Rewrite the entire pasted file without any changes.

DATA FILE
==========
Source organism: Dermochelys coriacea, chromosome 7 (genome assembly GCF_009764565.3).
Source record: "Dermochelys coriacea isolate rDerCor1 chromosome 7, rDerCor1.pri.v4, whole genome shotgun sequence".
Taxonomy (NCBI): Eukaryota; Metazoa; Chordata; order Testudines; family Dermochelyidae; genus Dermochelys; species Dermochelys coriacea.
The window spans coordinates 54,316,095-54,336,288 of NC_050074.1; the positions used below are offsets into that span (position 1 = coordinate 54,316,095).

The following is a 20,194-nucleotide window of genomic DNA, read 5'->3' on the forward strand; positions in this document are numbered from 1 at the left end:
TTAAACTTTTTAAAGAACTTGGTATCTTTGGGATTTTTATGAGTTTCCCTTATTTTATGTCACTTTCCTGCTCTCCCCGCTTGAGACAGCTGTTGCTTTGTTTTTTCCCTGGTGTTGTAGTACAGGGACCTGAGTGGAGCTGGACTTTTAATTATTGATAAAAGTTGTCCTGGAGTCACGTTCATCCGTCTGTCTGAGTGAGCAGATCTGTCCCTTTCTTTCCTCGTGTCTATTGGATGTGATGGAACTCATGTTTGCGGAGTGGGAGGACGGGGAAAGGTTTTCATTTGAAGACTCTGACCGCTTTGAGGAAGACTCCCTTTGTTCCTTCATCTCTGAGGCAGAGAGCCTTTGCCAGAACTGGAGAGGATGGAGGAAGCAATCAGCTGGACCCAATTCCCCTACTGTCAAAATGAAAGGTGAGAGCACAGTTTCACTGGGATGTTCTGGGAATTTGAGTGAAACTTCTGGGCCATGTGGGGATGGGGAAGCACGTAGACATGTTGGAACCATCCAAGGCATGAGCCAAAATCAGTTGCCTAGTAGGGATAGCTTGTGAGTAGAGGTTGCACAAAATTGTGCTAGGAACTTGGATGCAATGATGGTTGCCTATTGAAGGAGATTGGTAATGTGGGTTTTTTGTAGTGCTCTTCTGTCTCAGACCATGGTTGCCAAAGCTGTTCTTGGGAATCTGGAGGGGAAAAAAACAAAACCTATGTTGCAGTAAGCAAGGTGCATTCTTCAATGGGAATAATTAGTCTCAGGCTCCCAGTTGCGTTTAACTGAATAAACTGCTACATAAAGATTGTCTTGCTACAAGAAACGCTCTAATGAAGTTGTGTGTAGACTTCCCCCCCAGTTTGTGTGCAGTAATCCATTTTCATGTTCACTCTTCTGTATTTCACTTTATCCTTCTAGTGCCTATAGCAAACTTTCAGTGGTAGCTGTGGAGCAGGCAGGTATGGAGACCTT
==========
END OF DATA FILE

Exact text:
Source organism: Dermochelys coriacea, chromosome 7 (genome assembly GCF_009764565.3).
Source record: "Dermochelys coriacea isolate rDerCor1 chromosome 7, rDerCor1.pri.v4, whole genome shotgun sequence".
Taxonomy (NCBI): Eukaryota; Metazoa; Chordata; order Testudines; family Dermochelyidae; genus Dermochelys; species Dermochelys coriacea.
The window spans coordinates 54,316,095-54,336,288 of NC_050074.1; the positions used below are offsets into that span (position 1 = coordinate 54,316,095).

The following is a 20,194-nucleotide window of genomic DNA, read 5'->3' on the forward strand; positions in this document are numbered from 1 at the left end:
TTAAACTTTTTAAAGAACTTGGTATCTTTGGGATTTTTATGAGTTTCCCTTATTTTATGTCACTTTCCTGCTCTCCCCGCTTGAGACAGCTGTTGCTTTGTTTTTTCCCTGGTGTTGTAGTACAGGGACCTGAGTGGAGCTGGACTTTTAATTATTGATAAAAGTTGTCCTGGAGTCACGTTCATCCGTCTGTCTGAGTGAGCAGATCTGTCCCTTTCTTTCCTCGTGTCTATTGGATGTGATGGAACTCATGTTTGCGGAGTGGGAGGACGGGGAAAGGTTTTCATTTGAAGACTCTGACCGCTTTGAGGAAGACTCCCTTTGTTCCTTCATCTCTGAGGCAGAGAGCCTTTGCCAGAACTGGAGAGGATGGAGGAAGCAATCAGCTGGACCCAATTCCCCTACTGTCAAAATGAAAGGTGAGAGCACAGTTTCACTGGGATGTTCTGGGAATTTGAGTGAAACTTCTGGGCCATGTGGGGATGGGGAAGCACGTAGACATGTTGGAACCATCCAAGGCATGAGCCAAAATCAGTTGCCTAGTAGGGATAGCTTGTGAGTAGAGGTTGCACAAAATTGTGCTAGGAACTTGGATGCAATGATGGTTGCCTATTGAAGGAGATTGGTAATGTGGGTTTTTTGTAGTGCTCTTCTGTCTCAGACCATGGTTGCCAAAGCTGTTCTTGGGAATCTGGAGGGGAAAAAAACAAAACCTATGTTGCAGTAAGCAAGGTGCATTCTTCAATGGGAATAATTAGTCTCAGGCTCCCAGTTGCGTTTAACTGAATAAACTGCTACATAAAGATTGTCTTGCTACAAGAAACGCTCTAATGAAGTTGTGTGTAGACTTCCCCCCCAGTTTGTGTGCAGTAATCCATTTTCATGTTCACTCTTCTGTATTTCACTTTATCCTTCTAGTGCCTATAGCAAACTTTCAGTGGTAGCTGTGGAGCAGGCAGGTATGGAGACCTT